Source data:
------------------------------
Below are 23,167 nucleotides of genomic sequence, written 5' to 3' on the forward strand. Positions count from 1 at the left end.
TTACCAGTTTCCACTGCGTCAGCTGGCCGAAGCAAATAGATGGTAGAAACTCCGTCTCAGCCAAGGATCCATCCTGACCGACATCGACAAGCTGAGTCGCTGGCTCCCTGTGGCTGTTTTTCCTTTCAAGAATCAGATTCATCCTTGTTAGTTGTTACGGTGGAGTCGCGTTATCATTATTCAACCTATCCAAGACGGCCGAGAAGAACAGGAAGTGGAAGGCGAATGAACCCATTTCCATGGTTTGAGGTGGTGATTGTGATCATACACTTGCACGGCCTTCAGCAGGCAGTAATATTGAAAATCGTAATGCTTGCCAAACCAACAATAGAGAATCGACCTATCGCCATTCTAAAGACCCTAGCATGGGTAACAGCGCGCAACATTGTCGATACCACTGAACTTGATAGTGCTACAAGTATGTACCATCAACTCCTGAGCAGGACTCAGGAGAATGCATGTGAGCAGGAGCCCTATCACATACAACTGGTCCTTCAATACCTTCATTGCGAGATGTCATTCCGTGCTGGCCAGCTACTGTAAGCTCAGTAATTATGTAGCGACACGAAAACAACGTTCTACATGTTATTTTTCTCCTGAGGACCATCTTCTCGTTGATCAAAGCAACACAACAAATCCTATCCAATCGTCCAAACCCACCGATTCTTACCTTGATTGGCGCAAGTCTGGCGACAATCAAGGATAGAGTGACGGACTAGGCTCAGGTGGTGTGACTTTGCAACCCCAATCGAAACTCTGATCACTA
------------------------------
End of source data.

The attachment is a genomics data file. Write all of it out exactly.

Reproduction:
Below are 23,167 nucleotides of genomic sequence, written 5' to 3' on the forward strand. Positions count from 1 at the left end.
TTACCAGTTTCCACTGCGTCAGCTGGCCGAAGCAAATAGATGGTAGAAACTCCGTCTCAGCCAAGGATCCATCCTGACCGACATCGACAAGCTGAGTCGCTGGCTCCCTGTGGCTGTTTTTCCTTTCAAGAATCAGATTCATCCTTGTTAGTTGTTACGGTGGAGTCGCGTTATCATTATTCAACCTATCCAAGACGGCCGAGAAGAACAGGAAGTGGAAGGCGAATGAACCCATTTCCATGGTTTGAGGTGGTGATTGTGATCATACACTTGCACGGCCTTCAGCAGGCAGTAATATTGAAAATCGTAATGCTTGCCAAACCAACAATAGAGAATCGACCTATCGCCATTCTAAAGACCCTAGCATGGGTAACAGCGCGCAACATTGTCGATACCACTGAACTTGATAGTGCTACAAGTATGTACCATCAACTCCTGAGCAGGACTCAGGAGAATGCATGTGAGCAGGAGCCCTATCACATACAACTGGTCCTTCAATACCTTCATTGCGAGATGTCATTCCGTGCTGGCCAGCTACTGTAAGCTCAGTAATTATGTAGCGACACGAAAACAACGTTCTACATGTTATTTTTCTCCTGAGGACCATCTTCTCGTTGATCAAAGCAACACAACAAATCCTATCCAATCGTCCAAACCCACCGATTCTTACCTTGATTGGCGCAAGTCTGGCGACAATCAAGGATAGAGTGACGGACTAGGCTCAGGTGGTGTGACTTTGCAACCCCAATCGAAACTCTGATCACTA